Common Sense: Keeping the Slate Clean

Did you know that most people who take out debt consolidation loans invariably end up with more debt?

According to the Consumer Credit Union, three out of four folks who take out such loans to pay off their bills, only end up with more bills.

I'm not surprised. You take out a big home equity loan at a low interest rate, to pay off a bunch of credit card bills at a lot higher rates. Now your credit card balances are wiped clean and are ripe for spending all over again. And that's the problem. People start spending all over again. It's human nature and in this country, almost an American birthright.

Our government is no different. In fact, it is worse.  Spending on pork barrel projects is running at a record clip.  As USA Today reports, in the House of Representatives alone, spending increases are running ten times what the president has proposed.

Thankfully, most of those projects will fall by the way side. But regretfully, many will not. And all because many in Washington — Democrats and Republicans alike — are feeling cocky. Borrowing costs are low. Surpluses are high. Everyone wants something and everyone is getting something.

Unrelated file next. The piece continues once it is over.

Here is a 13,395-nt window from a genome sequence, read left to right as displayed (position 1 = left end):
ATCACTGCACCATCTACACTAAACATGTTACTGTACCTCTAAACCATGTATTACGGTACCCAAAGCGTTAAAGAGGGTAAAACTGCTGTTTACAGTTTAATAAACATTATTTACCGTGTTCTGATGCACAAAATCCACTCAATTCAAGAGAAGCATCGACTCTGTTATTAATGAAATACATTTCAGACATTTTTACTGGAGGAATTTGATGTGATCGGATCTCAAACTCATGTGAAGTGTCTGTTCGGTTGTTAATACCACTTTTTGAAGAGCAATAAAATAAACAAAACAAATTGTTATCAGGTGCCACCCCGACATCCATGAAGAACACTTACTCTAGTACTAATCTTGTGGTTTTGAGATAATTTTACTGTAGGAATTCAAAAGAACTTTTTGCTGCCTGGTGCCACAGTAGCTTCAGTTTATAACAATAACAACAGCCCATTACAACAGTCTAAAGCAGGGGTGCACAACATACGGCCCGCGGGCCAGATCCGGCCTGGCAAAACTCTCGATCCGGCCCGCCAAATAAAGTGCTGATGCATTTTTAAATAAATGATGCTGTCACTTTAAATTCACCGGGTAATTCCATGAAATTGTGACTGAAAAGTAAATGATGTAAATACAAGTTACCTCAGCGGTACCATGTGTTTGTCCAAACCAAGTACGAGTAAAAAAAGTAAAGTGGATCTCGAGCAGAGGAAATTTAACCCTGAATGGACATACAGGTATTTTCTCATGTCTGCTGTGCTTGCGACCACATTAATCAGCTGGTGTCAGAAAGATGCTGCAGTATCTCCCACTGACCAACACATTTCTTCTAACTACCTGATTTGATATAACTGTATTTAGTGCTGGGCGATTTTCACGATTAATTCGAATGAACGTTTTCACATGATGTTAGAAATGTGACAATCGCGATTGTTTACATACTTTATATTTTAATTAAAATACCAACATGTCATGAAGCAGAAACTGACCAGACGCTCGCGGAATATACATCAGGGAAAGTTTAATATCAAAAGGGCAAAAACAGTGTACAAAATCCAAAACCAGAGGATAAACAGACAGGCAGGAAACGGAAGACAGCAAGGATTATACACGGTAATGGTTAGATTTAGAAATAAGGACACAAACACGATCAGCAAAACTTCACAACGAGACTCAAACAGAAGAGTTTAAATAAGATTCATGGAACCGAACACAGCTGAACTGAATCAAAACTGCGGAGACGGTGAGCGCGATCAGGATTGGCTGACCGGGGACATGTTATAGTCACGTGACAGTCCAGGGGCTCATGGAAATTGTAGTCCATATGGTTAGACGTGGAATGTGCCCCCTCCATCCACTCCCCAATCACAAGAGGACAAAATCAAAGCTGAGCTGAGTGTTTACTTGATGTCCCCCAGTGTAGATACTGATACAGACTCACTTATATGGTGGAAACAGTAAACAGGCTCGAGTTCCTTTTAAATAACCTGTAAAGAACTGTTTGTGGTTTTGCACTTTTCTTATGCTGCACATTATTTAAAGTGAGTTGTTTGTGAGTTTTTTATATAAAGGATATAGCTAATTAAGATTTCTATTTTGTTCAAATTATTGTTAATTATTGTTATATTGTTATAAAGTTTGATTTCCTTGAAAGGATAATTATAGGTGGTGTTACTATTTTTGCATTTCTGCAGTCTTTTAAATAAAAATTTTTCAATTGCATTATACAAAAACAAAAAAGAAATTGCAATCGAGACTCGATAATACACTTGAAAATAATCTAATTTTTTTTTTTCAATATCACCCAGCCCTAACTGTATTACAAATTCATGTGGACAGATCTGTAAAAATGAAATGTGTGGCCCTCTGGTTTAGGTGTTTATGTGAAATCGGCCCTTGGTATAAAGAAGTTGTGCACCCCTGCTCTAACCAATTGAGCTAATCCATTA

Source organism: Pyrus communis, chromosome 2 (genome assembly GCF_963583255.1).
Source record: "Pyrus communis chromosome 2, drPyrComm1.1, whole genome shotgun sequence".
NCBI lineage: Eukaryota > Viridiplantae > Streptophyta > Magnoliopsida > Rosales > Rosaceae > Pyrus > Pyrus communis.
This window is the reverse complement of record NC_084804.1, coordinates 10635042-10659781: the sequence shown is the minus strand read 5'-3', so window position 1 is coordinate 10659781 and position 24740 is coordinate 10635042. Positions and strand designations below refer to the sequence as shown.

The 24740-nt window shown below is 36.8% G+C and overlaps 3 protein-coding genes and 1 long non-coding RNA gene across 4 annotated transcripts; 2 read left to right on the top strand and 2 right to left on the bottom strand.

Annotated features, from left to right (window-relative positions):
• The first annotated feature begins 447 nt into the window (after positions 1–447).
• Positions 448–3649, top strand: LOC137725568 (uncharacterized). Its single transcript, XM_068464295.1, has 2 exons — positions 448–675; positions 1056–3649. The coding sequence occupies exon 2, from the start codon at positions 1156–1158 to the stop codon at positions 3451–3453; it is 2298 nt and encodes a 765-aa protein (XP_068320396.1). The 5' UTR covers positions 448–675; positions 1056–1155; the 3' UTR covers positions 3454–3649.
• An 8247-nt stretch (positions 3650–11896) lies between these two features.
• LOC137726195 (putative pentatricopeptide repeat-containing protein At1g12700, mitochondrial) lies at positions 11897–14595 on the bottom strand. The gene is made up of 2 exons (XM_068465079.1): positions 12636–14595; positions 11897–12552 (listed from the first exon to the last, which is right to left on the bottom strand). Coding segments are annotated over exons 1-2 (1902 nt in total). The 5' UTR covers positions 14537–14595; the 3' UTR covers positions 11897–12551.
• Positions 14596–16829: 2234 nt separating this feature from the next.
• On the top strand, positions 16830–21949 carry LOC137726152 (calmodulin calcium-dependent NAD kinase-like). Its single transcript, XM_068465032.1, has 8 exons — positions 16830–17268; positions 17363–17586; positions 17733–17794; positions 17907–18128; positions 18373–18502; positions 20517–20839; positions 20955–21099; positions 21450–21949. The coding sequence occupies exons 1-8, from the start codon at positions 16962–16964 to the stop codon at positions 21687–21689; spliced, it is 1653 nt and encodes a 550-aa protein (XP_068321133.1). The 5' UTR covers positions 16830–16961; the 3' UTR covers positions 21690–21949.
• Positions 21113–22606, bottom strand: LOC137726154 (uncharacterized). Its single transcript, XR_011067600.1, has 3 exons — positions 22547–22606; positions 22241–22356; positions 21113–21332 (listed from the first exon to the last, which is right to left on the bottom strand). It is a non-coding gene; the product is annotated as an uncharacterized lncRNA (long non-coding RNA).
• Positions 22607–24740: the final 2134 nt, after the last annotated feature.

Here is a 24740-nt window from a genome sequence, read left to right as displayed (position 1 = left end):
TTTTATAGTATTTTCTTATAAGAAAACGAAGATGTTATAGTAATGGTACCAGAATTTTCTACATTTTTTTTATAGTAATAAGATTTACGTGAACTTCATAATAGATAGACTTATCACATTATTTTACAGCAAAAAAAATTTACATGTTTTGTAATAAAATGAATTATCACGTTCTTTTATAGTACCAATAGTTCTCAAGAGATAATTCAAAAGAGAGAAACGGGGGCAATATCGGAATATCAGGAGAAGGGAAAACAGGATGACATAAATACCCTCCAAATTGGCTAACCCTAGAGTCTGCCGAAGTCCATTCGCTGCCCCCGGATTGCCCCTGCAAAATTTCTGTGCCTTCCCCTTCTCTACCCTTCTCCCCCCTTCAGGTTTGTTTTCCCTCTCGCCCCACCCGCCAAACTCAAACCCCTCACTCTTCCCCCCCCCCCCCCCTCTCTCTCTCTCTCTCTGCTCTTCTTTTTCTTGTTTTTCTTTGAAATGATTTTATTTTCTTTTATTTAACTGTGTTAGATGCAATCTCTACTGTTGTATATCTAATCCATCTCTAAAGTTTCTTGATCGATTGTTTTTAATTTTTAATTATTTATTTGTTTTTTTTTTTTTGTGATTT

My issue isn't with the tax cut, which I think we all deserve. My issue is with the reckless spending that I think we do not deserve.

Contrary to popular belief, Ronald Reagan's big tax cuts didn't cause those deficits 20 years ago — revenues actually soared.  No, it was spending that created the deficits. The more we took in, the more we took out.

Personally, I like the idea of forcing the government to do with less. It's the same advice I give to homeowners who refinance to pay off bills: rip up those credit cards and avoid the temptation.

After all, just because the slate is wiped clean, doesn't mean you can dirty it up all over again.

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